If you want a rundown of specs or a repeat of Fujifilm’s marketing info you can find dozens of Youtube videos covering all of that, so instead, I will make this all about; do you need to trade up to this new camera and if you do, why!

 

 

First, will a new camera make your photography results better?  Not necessarily, the image above was made with the original X-T1, (16 megapixels), and I have no issues with it!  It’s the loose nut behind the viewfinder, (the photographer), that makes the difference!  Does better tech make it easier to make great image, in many cases yes!

 

The X-T5 is lighter and smaller than the XT-4, very much like the original X-T1 that I first fell in love with.  Fujifilm went back to the same style LCD panel from the X-T3 and for me, a still shooter, I love it! It is higher resolution too!  The function buttons are larger and have a better click feel and I like that.  The viewfinder is the same resolution as the X-T4 but with a faster refresh rate and  better magnification, which is noticeable and nice. The shutter sound is quiet just like the X-T4, something I loved.  The shutter release is also a near perfect touch as was the X-T4.  I keep referring to the X-T4 which I had and just sold, so why did I not want to keep it?  I hated the fold put LCD screen, I could never get used to it, not being a video person it served no purpose for me, except frustration.  Other than that I loved the X-T4.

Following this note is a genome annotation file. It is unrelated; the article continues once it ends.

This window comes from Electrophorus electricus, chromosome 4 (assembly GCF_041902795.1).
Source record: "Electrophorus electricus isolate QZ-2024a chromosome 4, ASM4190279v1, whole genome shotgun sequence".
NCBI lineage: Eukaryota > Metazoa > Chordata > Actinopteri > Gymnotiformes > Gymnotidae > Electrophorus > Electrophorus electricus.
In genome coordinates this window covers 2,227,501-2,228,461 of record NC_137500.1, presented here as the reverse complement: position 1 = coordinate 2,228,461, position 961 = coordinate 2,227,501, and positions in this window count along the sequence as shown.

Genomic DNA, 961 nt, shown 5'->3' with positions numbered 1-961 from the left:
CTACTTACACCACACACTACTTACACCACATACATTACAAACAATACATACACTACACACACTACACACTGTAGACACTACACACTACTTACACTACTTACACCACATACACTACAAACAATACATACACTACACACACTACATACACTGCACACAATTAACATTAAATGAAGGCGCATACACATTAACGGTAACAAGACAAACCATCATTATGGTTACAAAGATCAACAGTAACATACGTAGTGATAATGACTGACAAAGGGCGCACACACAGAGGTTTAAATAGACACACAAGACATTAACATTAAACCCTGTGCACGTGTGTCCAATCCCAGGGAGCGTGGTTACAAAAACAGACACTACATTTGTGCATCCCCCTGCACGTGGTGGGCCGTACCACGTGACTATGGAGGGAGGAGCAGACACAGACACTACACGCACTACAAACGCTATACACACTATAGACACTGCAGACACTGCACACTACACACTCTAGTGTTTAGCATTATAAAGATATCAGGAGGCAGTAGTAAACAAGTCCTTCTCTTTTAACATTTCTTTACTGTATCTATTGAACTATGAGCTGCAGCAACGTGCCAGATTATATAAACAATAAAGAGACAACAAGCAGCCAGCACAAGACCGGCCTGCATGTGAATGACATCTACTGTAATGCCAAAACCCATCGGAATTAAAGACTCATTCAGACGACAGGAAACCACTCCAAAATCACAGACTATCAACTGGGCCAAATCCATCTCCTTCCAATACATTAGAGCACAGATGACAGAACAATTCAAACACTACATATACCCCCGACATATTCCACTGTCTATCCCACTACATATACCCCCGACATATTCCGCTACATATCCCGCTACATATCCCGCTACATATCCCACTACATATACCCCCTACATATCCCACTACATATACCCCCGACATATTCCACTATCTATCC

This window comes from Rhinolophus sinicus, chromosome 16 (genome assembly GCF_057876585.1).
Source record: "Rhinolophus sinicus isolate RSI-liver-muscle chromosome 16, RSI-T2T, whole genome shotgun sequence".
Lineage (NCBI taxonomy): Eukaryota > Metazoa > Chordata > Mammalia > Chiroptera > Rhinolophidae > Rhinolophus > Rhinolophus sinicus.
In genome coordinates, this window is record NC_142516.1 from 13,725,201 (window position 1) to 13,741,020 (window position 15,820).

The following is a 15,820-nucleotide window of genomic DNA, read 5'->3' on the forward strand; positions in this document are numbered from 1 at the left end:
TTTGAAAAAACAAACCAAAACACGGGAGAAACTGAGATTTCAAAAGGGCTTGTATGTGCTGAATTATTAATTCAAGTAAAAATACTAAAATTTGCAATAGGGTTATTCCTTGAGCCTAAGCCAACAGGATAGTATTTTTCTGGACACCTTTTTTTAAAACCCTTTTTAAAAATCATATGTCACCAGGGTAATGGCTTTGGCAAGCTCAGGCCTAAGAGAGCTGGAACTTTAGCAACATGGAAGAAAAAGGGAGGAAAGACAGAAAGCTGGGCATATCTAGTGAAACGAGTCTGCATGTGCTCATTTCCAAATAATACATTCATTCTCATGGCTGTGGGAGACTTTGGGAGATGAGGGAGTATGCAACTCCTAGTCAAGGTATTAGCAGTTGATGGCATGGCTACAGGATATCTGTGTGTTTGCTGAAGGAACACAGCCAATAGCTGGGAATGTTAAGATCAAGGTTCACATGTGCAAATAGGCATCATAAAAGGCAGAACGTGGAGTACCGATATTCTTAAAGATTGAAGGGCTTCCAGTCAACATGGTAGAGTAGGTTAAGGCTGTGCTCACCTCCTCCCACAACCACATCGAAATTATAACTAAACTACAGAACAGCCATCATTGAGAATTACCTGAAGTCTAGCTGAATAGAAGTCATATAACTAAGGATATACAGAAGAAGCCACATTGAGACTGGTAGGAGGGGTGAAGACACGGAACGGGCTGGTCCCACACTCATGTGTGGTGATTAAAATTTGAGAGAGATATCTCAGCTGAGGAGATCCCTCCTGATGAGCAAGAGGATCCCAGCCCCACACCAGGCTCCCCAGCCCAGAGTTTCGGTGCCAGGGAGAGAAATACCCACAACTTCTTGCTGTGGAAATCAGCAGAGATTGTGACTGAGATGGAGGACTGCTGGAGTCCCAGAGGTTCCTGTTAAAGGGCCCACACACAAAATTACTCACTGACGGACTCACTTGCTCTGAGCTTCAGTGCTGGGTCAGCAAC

So the big question is: does the 40 megapixel sensor really provide noticeably better images?  Before getting mine, my only experience was seeing some images made by a guest at our Smokies Fall workshop, he has a Fujifilm X-H2 with th same sensor.  When his images went on the screen I knew I had to get the X-T5 when it came out, I was that impressed.  I tested the X-T5 for resolution compared to previous sensors and for noise performance at high ISO settings, my two biggest concerns.

 

Let’s start with noise at High ISO:

 

 

The top image was shot with a X-H1 at ISO 400 the one on the bottom the X-T5 at ISO 400. I can’t see any difference.

 

 

 

 

This time the X-H1 is on top at 3200 ISO and the X-T5 on the bottom at ISO 3200 once again I think they are equal in noise, and both pretty clean!